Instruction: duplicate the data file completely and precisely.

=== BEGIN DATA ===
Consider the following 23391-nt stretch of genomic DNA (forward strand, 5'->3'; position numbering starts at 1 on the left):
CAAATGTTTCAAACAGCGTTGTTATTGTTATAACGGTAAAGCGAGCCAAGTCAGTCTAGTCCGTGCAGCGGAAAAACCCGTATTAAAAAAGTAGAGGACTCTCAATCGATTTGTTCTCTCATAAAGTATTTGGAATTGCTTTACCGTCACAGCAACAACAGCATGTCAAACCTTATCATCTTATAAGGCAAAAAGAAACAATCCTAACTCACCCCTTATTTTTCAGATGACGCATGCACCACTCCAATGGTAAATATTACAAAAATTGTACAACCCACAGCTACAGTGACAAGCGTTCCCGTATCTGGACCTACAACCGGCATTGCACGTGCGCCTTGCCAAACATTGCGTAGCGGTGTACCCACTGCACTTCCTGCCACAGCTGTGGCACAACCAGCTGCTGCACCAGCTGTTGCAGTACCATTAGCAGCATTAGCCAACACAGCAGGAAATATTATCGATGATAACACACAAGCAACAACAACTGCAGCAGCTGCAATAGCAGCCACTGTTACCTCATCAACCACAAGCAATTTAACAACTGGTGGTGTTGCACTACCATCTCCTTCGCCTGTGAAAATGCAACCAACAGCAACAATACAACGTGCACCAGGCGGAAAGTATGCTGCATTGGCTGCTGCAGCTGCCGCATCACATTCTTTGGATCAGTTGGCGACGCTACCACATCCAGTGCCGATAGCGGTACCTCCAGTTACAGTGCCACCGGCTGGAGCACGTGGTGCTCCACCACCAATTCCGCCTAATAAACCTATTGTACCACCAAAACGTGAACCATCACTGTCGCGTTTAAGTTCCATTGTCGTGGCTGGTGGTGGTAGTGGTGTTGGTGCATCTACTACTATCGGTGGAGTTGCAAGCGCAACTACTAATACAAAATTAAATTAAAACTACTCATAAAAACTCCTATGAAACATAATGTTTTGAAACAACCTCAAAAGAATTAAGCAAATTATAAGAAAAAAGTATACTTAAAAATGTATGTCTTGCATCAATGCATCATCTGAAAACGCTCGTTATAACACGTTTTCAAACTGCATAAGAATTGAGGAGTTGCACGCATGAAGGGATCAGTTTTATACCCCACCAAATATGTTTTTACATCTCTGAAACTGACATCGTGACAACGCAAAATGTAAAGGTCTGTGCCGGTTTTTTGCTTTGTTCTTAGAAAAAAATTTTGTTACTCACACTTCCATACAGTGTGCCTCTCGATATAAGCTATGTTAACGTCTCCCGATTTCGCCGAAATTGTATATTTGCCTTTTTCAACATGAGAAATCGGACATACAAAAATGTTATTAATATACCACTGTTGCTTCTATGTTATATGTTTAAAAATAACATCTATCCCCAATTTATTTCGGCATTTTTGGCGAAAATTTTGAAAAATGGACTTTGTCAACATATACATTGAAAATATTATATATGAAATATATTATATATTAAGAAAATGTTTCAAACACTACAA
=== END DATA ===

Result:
Consider the following 23391-nt stretch of genomic DNA (forward strand, 5'->3'; position numbering starts at 1 on the left):
CAAATGTTTCAAACAGCGTTGTTATTGTTATAACGGTAAAGCGAGCCAAGTCAGTCTAGTCCGTGCAGCGGAAAAACCCGTATTAAAAAAGTAGAGGACTCTCAATCGATTTGTTCTCTCATAAAGTATTTGGAATTGCTTTACCGTCACAGCAACAACAGCATGTCAAACCTTATCATCTTATAAGGCAAAAAGAAACAATCCTAACTCACCCCTTATTTTTCAGATGACGCATGCACCACTCCAATGGTAAATATTACAAAAATTGTACAACCCACAGCTACAGTGACAAGCGTTCCCGTATCTGGACCTACAACCGGCATTGCACGTGCGCCTTGCCAAACATTGCGTAGCGGTGTACCCACTGCACTTCCTGCCACAGCTGTGGCACAACCAGCTGCTGCACCAGCTGTTGCAGTACCATTAGCAGCATTAGCCAACACAGCAGGAAATATTATCGATGATAACACACAAGCAACAACAACTGCAGCAGCTGCAATAGCAGCCACTGTTACCTCATCAACCACAAGCAATTTAACAACTGGTGGTGTTGCACTACCATCTCCTTCGCCTGTGAAAATGCAACCAACAGCAACAATACAACGTGCACCAGGCGGAAAGTATGCTGCATTGGCTGCTGCAGCTGCCGCATCACATTCTTTGGATCAGTTGGCGACGCTACCACATCCAGTGCCGATAGCGGTACCTCCAGTTACAGTGCCACCGGCTGGAGCACGTGGTGCTCCACCACCAATTCCGCCTAATAAACCTATTGTACCACCAAAACGTGAACCATCACTGTCGCGTTTAAGTTCCATTGTCGTGGCTGGTGGTGGTAGTGGTGTTGGTGCATCTACTACTATCGGTGGAGTTGCAAGCGCAACTACTAATACAAAATTAAATTAAAACTACTCATAAAAACTCCTATGAAACATAATGTTTTGAAACAACCTCAAAAGAATTAAGCAAATTATAAGAAAAAAGTATACTTAAAAATGTATGTCTTGCATCAATGCATCATCTGAAAACGCTCGTTATAACACGTTTTCAAACTGCATAAGAATTGAGGAGTTGCACGCATGAAGGGATCAGTTTTATACCCCACCAAATATGTTTTTACATCTCTGAAACTGACATCGTGACAACGCAAAATGTAAAGGTCTGTGCCGGTTTTTTGCTTTGTTCTTAGAAAAAAATTTTGTTACTCACACTTCCATACAGTGTGCCTCTCGATATAAGCTATGTTAACGTCTCCCGATTTCGCCGAAATTGTATATTTGCCTTTTTCAACATGAGAAATCGGACATACAAAAATGTTATTAATATACCACTGTTGCTTCTATGTTATATGTTTAAAAATAACATCTATCCCCAATTTATTTCGGCATTTTTGGCGAAAATTTTGAAAAATGGACTTTGTCAACATATACATTGAAAATATTATATATGAAATATATTATATATTAAGAAAATGTTTCAAACACTACAA